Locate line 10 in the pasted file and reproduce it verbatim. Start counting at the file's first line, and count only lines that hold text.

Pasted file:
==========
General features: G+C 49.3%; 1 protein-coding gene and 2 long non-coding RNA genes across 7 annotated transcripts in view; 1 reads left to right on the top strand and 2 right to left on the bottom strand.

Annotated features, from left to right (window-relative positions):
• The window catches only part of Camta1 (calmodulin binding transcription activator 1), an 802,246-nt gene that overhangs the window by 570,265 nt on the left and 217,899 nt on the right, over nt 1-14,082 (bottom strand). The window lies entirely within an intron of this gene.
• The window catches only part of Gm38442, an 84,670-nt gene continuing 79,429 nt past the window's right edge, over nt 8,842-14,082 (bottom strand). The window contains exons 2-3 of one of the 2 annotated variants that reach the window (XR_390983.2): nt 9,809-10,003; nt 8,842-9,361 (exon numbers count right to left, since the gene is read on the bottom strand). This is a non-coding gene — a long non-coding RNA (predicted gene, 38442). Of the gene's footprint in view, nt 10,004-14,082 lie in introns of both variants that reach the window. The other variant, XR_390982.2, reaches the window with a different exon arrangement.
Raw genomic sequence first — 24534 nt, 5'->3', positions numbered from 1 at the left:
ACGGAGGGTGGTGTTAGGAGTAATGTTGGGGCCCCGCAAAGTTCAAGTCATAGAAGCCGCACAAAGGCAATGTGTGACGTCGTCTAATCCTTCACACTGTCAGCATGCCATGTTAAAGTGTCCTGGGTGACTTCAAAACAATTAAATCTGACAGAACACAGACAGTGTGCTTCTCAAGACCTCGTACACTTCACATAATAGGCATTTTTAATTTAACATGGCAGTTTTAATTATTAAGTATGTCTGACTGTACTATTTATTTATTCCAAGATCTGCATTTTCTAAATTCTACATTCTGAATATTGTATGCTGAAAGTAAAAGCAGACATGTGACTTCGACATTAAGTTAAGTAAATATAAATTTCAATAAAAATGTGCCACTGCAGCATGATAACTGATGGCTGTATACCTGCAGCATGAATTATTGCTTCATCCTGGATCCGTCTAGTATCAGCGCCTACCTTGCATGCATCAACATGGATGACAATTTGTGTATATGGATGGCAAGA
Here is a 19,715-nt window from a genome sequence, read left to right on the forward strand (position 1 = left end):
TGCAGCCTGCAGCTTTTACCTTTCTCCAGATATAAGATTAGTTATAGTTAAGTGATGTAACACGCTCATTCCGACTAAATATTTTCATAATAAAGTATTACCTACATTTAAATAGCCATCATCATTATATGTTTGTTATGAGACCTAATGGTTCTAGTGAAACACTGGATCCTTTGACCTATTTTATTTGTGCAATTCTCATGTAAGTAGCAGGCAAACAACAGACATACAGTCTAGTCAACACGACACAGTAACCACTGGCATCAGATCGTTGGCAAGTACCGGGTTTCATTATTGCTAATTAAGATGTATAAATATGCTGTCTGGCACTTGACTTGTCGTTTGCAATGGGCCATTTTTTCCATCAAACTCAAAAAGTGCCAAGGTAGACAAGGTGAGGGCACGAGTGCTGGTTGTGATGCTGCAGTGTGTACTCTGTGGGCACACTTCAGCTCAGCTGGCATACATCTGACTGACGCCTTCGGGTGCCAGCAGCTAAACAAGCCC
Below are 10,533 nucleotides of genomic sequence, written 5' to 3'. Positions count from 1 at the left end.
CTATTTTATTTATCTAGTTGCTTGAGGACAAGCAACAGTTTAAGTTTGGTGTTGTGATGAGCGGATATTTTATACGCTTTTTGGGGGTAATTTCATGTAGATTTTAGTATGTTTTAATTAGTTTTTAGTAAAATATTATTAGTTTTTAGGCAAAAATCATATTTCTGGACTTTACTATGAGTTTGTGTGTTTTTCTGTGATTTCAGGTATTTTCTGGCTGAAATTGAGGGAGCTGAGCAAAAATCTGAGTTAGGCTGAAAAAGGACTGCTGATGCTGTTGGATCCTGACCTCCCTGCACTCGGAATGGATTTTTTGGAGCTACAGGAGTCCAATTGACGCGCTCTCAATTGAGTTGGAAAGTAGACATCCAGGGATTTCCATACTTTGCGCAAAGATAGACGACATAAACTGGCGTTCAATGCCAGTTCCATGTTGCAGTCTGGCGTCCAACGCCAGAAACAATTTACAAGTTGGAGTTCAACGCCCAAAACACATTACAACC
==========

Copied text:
CTATTTTATTTATCTAGTTGCTTGAGGACAAGCAACAGTTTAAGTTTGGTGTTGTGATGAGCGGATATTTTATACGCTTTTTGGGGGTAATTTCATGTAGATTTTAGTATGTTTTAATTAGTTTTTAGTAAAATATTATTAGTTTTTAGGCAAAAATCATATTTCTGGACTTTACTATGAGTTTGTGTGTTTTTCTGTGATTTCAGGTATTTTCTGGCTGAAATTGAGGGAGCTGAGCAAAAATCTGAGTTAGGCTGAAAAAGGACTGCTGATGCTGTTGGATCCTGACCTCCCTGCACTCGGAATGGATTTTTTGGAGCTACAGGAGTCCAATTGACGCGCTCTCAATTGAGTTGGAAAGTAGACATCCAGGGATTTCCATACTTTGCGCAAAGATAGACGACATAAACTGGCGTTCAATGCCAGTTCCATGTTGCAGTCTGGCGTCCAACGCCAGAAACAATTTACAAGTTGGAGTTCAACGCCCAAAACACATTACAACC